gynecologist office design

A Gynecologist Asked Women How To Design His New Office. The Answers Are So on Point

Even if you've been going to a gynecologist for years and have thought of all the ways the experience could be better, these responses will blow you away.

In the wake of last week's oral arguments in Dobbs v. Jackson Women's Health Organization, the pending Supreme Court case that will determine the future of abortion access in America, there's a new spotlight on how women's reproductive health is treated in this country.

One physician went viral on Twitter over the weekend for questioning why sedation is the norm for colonoscopies but not IUD insertion. A tweet from a professor at Washington & Lee Law School racked up more than 52,000 likes for declaring that not wanting a baby is as good a reason to have an abortion or take birth control as surviving a rape or having endometriosis.

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Another physician, urogynecologist Dr. Ryan Stewart, has gone viral for asking women, trans and nonbinary people who need gynecological care how they'd redesign their gynecologist's office, if given the opportunity. Stewart is launching his own practice, Midwest Pelvis, in Indianapolis in early 2022.

Even if you've been going to a gynecologist for years and are pretty sure you've thought about all the ways the experience can be improved, the responses to Stewart's prompt are sure to blow you away.

Scales shouldn't be in public locations in the office

One Twitter user pointed out that patients don't want their weight taken in a place where someone might walk past and see the number. Another advised allowing patients to stand on the scale in a way so they don't see have to see their weight if they don't want to. Several others stressed the importance of only taking weight if necessary and allowing patients to opt out.

More diverse imagery around the office

Nigerian medical student Chidiebere Ibe honed his art skills and then created multiple medical illustrations that depict Black people - and then his work went viral. What did it mean for other doctors to see those drawings? "I've never seen a medical illustration that actually showed a Black or brown mom and a baby. So I knew immediately that it was going to make a difference within our field," Dr. Rachel Hardeman of the University of Minnesota School of Public Health says.

Not seeing any images in your gynecologist's office that represent you and your life experience can make patients feel unwelcome. One Twitter user remarked that she's never seen pictures of Black women in any gynecologist's office she's visited.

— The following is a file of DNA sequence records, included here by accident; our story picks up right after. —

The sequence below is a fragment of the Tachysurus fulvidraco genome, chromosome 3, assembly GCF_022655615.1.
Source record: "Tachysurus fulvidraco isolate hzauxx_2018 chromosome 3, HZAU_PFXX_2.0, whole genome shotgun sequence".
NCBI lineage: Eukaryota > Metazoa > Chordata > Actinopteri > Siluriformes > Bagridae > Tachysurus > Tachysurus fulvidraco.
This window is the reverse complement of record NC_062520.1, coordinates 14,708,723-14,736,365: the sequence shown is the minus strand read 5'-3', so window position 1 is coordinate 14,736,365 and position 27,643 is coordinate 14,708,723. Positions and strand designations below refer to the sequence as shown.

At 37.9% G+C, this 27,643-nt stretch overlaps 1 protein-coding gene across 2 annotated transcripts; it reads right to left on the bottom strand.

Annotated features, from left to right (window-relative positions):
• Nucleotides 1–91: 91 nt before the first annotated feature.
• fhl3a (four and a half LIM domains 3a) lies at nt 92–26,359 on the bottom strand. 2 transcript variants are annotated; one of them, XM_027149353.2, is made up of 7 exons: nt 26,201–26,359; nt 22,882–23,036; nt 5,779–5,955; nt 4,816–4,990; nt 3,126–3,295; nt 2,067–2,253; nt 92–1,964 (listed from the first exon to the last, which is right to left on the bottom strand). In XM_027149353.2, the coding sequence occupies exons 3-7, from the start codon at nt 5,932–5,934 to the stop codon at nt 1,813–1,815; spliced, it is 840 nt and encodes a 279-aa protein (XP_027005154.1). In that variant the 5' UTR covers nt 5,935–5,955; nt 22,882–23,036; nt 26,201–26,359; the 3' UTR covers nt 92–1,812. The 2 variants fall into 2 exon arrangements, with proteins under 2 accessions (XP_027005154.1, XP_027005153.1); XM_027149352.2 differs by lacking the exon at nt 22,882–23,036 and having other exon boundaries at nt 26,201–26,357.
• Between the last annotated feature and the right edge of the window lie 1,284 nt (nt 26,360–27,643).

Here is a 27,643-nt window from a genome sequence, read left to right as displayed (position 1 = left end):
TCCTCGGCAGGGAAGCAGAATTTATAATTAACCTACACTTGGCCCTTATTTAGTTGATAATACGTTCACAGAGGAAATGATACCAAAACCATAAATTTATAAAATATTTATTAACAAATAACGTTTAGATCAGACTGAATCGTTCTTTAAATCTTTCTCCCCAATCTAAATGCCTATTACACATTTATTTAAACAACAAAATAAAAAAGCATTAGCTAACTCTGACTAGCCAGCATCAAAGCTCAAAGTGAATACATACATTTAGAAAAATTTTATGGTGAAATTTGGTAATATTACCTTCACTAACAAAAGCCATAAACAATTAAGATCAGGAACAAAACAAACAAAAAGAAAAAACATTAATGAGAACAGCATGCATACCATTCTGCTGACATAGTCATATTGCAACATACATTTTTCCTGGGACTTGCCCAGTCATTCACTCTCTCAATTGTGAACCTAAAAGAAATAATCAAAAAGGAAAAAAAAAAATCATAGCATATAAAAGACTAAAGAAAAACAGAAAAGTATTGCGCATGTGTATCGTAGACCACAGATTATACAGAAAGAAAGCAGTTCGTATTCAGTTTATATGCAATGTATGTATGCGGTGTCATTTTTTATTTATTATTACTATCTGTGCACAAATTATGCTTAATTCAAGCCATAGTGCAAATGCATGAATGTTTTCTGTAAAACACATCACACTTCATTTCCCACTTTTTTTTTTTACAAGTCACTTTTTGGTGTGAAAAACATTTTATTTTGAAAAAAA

A signal to let health professionals know you're done changing

Placing a switch in the patient room that, when the patient flips it, it turns on an external light or some sort of other signal to indicate the patient has changed and is ready for the doctor can cut down on waiting time and uncomfortable interruptions.

A changing room inside the exam room

A private area to change in the exam room again reduces the chance patients will be interrupted while changing and gives them somewhere to put their clothes. As the Twitter user behind the idea put it, "That little pile of clothing with undies that you have to place on a chair is demoralizing."

Warmers on the stirrups

The cold metal on your feet can add to the discomfort of the experience. One patient shared that her OB-GYN's office has stirrup covers with text joking about how awkward it is to get a pap smear, and that helps lighten the mood. Another suggestion was wood stirrups.

Adjustable thermostats in patient rooms

If you have to get naked, you should be able to control the temperature in the room. Only seems fair!

Depending on how the Supreme Court rules on Mississippi's abortion law, the legality of the medical procedure could be decided state-by-state, says Florida State professor and author Mary Ziegler. "There are going to be large regions, mostly across the South and Midwest, where abortion is entirely illegal. And it's going to be much more difficult for many people in the United States to get an abortion."

Buy equipment and gowns in the largest sizes

Patients come in a range of sizes, multiple Twitter users stressed.

A layout that prevents overhearing private health conversations

"No one should ever have to discuss any aspect of their care with anyone (I’m thinking nurse, receptionist) within earshot of other patients. Also, patients should not be able to listen to phone calls or dictation. You wouldn’t believe the things I’ve heard while sitting," one Twitter user explained.

Ceiling lifts for people who can't get on exam tables by themselves

This benefits both patients and the medical professionals responsible for helping lift patients, as the poster pointed out. She also recommended working with a design consultant who specializes in accessibility for people with a range of disabilities, not just physical.

Put away unnecessary instruments and models that can be triggering for patients

Gynecological care can be traumatic and incredibly painful. That's why one person said they tense up when they see anything that reminds them of their IUD insertion, which can make a regular exam that much harder.

Multiple waiting rooms

For patients struggling with infertility, waiting for extended periods next to new babies and expecting moms can be "excruciating," one person wrote. Another suggested waiting rooms for patients with kids and in their second or third trimester, and another for first trimester, infertility or non-OB needs.

Pay attention to the angle of exam beds

Definitely not ideal to spread your legs while not wearing underwear and while facing a door, when it feels like a stranger could walk through at any time.

Hopefully Stewart and plenty of other gynecologists are able to make use of these tips. Either way, thank you for asking!

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